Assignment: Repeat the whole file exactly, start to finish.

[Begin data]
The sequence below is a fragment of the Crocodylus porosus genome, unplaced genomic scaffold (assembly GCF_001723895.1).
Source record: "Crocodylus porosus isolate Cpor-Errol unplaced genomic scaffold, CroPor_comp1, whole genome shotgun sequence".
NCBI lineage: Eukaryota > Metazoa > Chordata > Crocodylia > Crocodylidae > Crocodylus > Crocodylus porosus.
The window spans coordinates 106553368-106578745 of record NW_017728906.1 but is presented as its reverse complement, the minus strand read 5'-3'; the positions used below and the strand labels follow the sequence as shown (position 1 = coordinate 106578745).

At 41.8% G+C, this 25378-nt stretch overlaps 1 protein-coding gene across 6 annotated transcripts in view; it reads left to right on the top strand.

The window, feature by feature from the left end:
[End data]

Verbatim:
The sequence below is a fragment of the Crocodylus porosus genome, unplaced genomic scaffold (assembly GCF_001723895.1).
Source record: "Crocodylus porosus isolate Cpor-Errol unplaced genomic scaffold, CroPor_comp1, whole genome shotgun sequence".
NCBI lineage: Eukaryota > Metazoa > Chordata > Crocodylia > Crocodylidae > Crocodylus > Crocodylus porosus.
The window spans coordinates 106553368-106578745 of record NW_017728906.1 but is presented as its reverse complement, the minus strand read 5'-3'; the positions used below and the strand labels follow the sequence as shown (position 1 = coordinate 106578745).

At 41.8% G+C, this 25378-nt stretch overlaps 1 protein-coding gene across 6 annotated transcripts in view; it reads left to right on the top strand.

The window, feature by feature from the left end: